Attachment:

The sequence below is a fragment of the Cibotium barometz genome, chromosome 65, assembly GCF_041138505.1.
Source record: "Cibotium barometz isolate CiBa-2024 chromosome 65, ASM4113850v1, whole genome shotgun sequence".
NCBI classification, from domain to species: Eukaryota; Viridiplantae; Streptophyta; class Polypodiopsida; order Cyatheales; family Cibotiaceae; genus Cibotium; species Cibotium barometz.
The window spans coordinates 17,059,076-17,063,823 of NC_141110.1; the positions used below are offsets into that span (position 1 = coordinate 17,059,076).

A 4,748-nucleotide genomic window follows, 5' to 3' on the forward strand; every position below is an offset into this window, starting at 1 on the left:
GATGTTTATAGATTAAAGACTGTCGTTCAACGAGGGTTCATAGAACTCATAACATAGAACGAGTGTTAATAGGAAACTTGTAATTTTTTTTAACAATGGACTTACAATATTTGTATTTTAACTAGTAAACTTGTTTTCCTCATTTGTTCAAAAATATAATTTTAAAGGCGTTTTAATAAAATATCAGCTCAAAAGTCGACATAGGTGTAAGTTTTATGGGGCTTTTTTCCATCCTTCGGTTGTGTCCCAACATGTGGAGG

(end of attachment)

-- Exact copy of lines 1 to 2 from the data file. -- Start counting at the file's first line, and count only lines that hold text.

The sequence below is a fragment of the Cibotium barometz genome, chromosome 65, assembly GCF_041138505.1.
Source record: "Cibotium barometz isolate CiBa-2024 chromosome 65, ASM4113850v1, whole genome shotgun sequence".